I get coupons in the mail often, and some will have a pre-printed note on them, such as one I recently received that reads: “Postmaster: Deliver 10/1 - 10/3. Coupon expires 11/12/12.” The retailer is telling the post office to deliver the coupon to me in a timely manner, which gives me more than a month to use it. I’m undecided as to whether I’ll make a purchase by sometime in November that will save me 20 percent.
Now, I’m not typically an indecisive type of person, say like the estimated 8 percent (or fewer, depending on the varying national polls) of Americans who are undecided about which presidential candidate they’re going to vote for. It’s actually comforting to know that, by now, more than 90 percent of likely voters have made up their minds.
What’s discomforting, however, is to see how broken and dysfunctional the political process has become, in which too much is being done either too early or too late. Such is the case with this month's presidential debates.
The first of three debates between Obama and Romney was held last week and nationally televised on several broadcast and cable networks live from the University of Denver. After all the comments, accusations, and opinions they’ve made about each other for years, this was actually the first time Obama and Romney have met face to face since January 2008. I watched Wednesday night’s debate and even organized a viewing party with my twin brother. I don’t think I’ve seen a major television event as ass-backwards as this since LeBron James’ “The Decision.”
The Obama and Romney campaigns — and the political parties and action committees that support them —have spent more than $400 million on television ads since April, according to The Washington Post, and more than $1.1 billion combined has been spent on the campaigning process in all by the two sides. North Carolina, the precious battleground state that Obama won in 2008 by just 14,000 votes, is fourth on the list of states where the most money has been spent on campaign ads, with nearly $60 million having been doled out, behind Florida ($77 million), Virginia ($74 million), and Ohio ($72 million). With a month left until Election Day, nearly three-quarters of a billion dollars will have been spent nationally on television ads trying to persuade the 8 percent of undecided voters.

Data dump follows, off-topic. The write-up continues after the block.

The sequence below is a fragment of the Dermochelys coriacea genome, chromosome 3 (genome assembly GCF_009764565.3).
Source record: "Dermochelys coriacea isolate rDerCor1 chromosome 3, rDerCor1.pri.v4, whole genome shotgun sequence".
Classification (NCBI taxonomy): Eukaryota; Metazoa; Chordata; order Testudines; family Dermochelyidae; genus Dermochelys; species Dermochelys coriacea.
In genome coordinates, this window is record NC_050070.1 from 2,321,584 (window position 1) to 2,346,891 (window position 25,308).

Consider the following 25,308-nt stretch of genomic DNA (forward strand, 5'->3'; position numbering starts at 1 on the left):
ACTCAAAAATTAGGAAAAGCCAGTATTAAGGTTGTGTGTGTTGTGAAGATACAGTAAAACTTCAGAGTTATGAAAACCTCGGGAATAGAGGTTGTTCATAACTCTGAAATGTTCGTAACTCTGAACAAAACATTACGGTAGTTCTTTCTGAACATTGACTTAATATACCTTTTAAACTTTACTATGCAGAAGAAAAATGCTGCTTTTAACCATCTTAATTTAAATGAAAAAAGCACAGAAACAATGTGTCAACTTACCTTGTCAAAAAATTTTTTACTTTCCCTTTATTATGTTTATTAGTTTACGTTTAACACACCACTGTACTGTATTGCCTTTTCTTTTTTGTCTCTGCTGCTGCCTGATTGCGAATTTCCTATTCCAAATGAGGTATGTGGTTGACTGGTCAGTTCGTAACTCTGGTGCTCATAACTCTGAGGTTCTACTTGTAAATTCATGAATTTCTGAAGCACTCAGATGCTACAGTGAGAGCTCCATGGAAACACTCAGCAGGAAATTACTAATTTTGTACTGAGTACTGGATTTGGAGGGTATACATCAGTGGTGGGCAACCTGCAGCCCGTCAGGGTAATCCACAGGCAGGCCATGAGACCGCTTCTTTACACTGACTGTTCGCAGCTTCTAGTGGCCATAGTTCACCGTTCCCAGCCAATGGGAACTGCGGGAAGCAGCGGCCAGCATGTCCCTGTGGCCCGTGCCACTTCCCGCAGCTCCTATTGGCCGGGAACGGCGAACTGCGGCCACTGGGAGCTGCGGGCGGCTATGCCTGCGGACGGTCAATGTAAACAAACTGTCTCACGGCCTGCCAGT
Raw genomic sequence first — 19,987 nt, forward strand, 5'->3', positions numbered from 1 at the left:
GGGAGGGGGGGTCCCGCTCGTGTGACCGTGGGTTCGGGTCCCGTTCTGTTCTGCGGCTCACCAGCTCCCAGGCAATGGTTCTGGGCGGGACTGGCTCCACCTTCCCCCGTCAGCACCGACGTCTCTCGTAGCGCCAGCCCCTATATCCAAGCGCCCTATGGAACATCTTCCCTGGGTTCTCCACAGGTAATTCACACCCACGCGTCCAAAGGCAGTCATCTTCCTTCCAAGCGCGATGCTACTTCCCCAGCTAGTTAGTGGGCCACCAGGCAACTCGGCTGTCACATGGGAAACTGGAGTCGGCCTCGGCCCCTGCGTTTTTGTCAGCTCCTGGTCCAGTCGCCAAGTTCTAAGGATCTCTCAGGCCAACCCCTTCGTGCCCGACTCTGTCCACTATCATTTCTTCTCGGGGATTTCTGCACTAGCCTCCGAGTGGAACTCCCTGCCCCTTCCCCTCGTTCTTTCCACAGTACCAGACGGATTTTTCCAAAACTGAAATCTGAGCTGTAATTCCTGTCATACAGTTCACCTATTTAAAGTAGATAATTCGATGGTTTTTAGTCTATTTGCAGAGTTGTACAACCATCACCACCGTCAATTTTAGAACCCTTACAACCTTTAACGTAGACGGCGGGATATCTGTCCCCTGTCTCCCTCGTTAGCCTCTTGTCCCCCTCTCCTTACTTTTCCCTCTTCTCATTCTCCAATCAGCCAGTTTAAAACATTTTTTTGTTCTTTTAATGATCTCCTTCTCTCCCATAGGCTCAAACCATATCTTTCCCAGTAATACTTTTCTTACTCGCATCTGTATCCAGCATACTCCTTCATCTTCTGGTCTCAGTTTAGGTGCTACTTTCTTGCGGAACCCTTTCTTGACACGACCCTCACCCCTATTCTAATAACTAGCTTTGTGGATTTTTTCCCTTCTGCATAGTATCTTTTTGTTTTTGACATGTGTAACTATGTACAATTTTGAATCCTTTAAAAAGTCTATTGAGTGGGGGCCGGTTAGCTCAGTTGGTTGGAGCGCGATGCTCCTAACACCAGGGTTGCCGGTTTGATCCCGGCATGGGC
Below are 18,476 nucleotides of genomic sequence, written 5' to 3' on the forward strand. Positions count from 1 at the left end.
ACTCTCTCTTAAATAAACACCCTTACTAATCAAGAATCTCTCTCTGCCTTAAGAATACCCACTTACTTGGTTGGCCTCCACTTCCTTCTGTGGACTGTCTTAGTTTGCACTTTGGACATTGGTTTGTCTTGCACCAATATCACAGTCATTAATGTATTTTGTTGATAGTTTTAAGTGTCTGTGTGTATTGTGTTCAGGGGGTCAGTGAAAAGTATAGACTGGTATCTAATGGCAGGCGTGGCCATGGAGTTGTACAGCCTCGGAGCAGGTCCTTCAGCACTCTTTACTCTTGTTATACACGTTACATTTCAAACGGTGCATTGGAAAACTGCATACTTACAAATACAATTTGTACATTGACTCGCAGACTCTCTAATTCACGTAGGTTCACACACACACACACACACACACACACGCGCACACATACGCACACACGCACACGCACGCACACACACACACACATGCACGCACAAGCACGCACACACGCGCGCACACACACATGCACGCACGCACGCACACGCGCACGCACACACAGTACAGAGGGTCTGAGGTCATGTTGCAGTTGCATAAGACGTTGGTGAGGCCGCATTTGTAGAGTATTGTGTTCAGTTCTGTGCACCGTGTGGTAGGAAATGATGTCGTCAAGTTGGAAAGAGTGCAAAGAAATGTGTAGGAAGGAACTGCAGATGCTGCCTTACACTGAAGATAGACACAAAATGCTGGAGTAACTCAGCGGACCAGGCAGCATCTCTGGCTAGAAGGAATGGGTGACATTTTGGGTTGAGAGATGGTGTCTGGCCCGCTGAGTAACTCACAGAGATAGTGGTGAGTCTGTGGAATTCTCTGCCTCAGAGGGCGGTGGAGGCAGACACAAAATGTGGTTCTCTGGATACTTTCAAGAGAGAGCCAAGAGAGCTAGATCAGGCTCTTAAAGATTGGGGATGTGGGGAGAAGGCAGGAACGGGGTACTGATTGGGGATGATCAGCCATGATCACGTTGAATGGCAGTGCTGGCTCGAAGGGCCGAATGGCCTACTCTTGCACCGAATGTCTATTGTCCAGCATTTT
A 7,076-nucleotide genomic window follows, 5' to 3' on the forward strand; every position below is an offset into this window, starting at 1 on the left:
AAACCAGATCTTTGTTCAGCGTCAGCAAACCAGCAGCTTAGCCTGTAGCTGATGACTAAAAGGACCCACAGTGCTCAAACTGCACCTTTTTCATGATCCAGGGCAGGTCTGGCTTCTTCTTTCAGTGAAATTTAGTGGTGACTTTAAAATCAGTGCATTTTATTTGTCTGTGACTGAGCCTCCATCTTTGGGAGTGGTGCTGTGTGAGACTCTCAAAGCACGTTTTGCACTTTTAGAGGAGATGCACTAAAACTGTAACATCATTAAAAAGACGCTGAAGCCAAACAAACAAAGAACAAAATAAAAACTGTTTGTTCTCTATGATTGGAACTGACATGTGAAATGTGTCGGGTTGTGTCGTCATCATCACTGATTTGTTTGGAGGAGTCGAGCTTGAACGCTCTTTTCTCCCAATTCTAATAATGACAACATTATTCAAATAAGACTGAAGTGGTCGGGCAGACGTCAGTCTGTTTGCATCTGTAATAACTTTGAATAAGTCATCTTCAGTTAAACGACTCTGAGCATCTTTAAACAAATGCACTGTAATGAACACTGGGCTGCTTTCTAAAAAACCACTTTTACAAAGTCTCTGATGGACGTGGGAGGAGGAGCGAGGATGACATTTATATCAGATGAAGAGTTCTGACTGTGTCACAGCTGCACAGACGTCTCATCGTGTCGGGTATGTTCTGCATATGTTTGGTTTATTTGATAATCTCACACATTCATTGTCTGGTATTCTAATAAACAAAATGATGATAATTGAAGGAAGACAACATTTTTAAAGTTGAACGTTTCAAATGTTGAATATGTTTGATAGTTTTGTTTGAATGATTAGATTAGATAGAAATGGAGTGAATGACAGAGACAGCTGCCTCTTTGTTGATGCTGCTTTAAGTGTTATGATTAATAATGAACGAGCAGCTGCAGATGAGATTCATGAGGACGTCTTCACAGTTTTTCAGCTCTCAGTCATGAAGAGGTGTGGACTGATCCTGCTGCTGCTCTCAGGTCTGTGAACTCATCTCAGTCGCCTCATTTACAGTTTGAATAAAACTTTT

The presidential debate season has occurred in October, every four years, for decades. That is far too late since the campaign season now starts far too early, the presidential-nominating conventions now take place far too late (up until 1992, the Democratic National Convention, for example, used to occur by mid-July rather than early September like the 2012 DNC in Charlotte), and more money is spent on campaigning than ever before.
By the time the third presidential debate occurs on October 22 in Boca Raton, Fla., absentee and/or in-person early voting will have been underway in 49 of 50 states, with several beginning in the last week in September or first week in October. Absentee voting began in North Carolina on Sept. 6, and early voting begins here Oct. 18.
So it’s hard to understand who Obama and Romney will be talking to during the remainder of these debates, when more than 90 percent of voters have already decided who they’re voting for, and 35 percent of them are expected to cast their ballots early. I'll spread out all my coupons on the floor of my living room as I watch the next debate. I’ve got decisions to make.
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